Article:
Now hiring for Leander jobs

Cherry Creek Catfish Restaurant is one of many businesses struggling to find employees in Leander. Nearly all of its kitchen staff commutes from Austin.

Cherry Creek Catfish Restaurant is one of many businesses struggling to find employees in Leander. Nearly all of its kitchen staff commutes from Austin.

Cherry Creek Catfish Restaurant opened Oct. 26 in northwest Leander, but the new restaurant has seen more demand from hungry diners than local responses to now-hiring announcements.

Owner Danny Lenertz said many of his 52 employees live outside of Leander.

“We have a couple coming from Georgetown, and we actually have someone who comes every day from Temple,” he said. “[Eight] of the kitchen staff carpool from South Austin every day.”

Lenertz said he expected to have hiring challenges in part because other restaurants in Texas are having difficulty finding workers. But he said most Leander residents are not seeking jobs in restaurants or other service-industry businesses, leaving owners scrambling to find help.

“We reached a point to where we would hire just about anybody who would walk in and serve,” he said.

Leander Economic Development Director Mark Willis said the city’s employee shortfall is likely related to Leander’s growth of high-earning residents and the city’s emphasis on development of single-family homes. The city’s growth attracts families who want houses and earn higher incomes but does not attract many residents who need apartments while they begin jobs in service industries, he said.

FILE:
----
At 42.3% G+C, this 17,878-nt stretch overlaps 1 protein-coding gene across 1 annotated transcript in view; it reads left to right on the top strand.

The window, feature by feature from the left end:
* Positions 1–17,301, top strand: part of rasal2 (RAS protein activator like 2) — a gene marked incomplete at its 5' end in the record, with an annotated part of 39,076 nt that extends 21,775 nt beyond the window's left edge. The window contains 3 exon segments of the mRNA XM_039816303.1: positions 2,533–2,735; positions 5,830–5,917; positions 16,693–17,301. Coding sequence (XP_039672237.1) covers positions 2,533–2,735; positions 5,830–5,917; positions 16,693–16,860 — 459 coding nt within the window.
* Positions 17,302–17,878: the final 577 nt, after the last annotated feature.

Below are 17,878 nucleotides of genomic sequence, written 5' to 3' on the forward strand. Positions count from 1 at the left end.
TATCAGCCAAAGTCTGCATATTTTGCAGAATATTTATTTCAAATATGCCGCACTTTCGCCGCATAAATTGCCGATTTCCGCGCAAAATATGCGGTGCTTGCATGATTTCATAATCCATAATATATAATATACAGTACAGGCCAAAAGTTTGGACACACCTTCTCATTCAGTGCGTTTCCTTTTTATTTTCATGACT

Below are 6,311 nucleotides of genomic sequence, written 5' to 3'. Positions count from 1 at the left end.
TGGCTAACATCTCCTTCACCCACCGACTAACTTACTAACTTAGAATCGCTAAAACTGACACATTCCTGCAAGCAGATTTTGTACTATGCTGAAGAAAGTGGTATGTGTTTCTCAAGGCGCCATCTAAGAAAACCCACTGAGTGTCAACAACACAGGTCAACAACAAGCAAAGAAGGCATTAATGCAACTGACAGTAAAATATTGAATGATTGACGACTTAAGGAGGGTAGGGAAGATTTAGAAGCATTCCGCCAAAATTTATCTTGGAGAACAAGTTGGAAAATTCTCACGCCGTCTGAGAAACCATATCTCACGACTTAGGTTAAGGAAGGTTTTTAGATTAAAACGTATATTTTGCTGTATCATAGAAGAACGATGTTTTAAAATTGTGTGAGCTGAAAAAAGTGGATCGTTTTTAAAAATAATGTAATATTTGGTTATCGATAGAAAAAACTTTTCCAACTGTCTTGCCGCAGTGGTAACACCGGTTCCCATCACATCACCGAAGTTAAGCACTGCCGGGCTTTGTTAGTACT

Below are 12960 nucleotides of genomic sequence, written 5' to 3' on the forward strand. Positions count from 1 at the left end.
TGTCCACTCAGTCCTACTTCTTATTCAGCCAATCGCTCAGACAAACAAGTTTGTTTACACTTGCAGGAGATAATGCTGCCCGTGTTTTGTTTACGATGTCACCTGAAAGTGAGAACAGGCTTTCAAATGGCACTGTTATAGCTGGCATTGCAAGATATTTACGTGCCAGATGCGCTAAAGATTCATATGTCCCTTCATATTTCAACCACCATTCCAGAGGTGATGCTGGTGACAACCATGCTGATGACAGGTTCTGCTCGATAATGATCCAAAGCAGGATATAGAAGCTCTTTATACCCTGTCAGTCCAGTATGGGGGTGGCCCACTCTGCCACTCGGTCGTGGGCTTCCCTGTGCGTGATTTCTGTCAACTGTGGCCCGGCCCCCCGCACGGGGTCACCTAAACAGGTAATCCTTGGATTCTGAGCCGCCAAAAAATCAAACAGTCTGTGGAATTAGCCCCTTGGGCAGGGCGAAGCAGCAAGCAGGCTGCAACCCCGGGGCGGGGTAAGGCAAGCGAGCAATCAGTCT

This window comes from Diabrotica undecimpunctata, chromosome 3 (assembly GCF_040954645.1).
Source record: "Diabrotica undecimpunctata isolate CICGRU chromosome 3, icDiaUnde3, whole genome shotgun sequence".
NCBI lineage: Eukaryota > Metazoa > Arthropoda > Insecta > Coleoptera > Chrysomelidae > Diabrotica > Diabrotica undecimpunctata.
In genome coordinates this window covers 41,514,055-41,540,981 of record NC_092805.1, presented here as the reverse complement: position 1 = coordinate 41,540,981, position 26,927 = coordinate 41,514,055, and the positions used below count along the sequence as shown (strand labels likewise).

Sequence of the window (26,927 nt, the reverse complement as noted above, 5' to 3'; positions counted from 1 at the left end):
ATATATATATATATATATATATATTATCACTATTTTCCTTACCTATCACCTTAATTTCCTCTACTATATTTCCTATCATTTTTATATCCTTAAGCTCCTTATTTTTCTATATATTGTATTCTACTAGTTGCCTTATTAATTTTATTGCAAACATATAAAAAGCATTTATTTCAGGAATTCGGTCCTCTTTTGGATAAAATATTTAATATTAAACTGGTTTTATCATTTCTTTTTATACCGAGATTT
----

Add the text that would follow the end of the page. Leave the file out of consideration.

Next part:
Building higher-income housing

About 12,000 single-family houses are located in Leander, Assistant City Manager Tom Yantis said. As of Nov. 3 the city had issued permits for 991 more single-family homes, compared with 1,142 permits in 2014 and 666 in 2013—an average of more than 900 new houses every year. Another 2,000 vacant lots are ready for new homes, and 13,500 lots are in earlier planning stages, according to city documents.

“These are high-end homes,” Willis said. “They usually have two [residents] with a college education. One of them may be the primary breadwinner and may be commuting into Austin. They chose [to live] here because of the school system, and they wanted to commute, maybe use the rail. But you’ve got another spouse who is underemployed or not employed who would like to have a job but would like to be able to not have to make that commute.”

Willis said the forthcoming higher-earning residents will want new big-box stores and restaurants located near their homes. Developers will meet that need with projects such as the new Randalls shopping center that is expected to open in late 2016. Willis said he expects Leander to gain a Wal-Mart and additional small shops by 2020.

He said those businesses will seek to hire employees who are paid minimum or entry-level wages, such as from $7.25 an hour to about $10 an hour.

“[Hiring employees] is going to be a challenge for them to some degree,” Willis said. “We’re really happy with the $350,000 single-family housing, but the mix is needed. … We probably have one of the smallest amounts of multifamily units in [the Austin area].”

Existing business owners are already looking outside Leander to find potential new hires, said Bridget Brandt, president of the Leander Chamber of Commerce & Visitors Center.

“We spend a lot of time trying to help [local businesses] recruit employees,” Brandt said.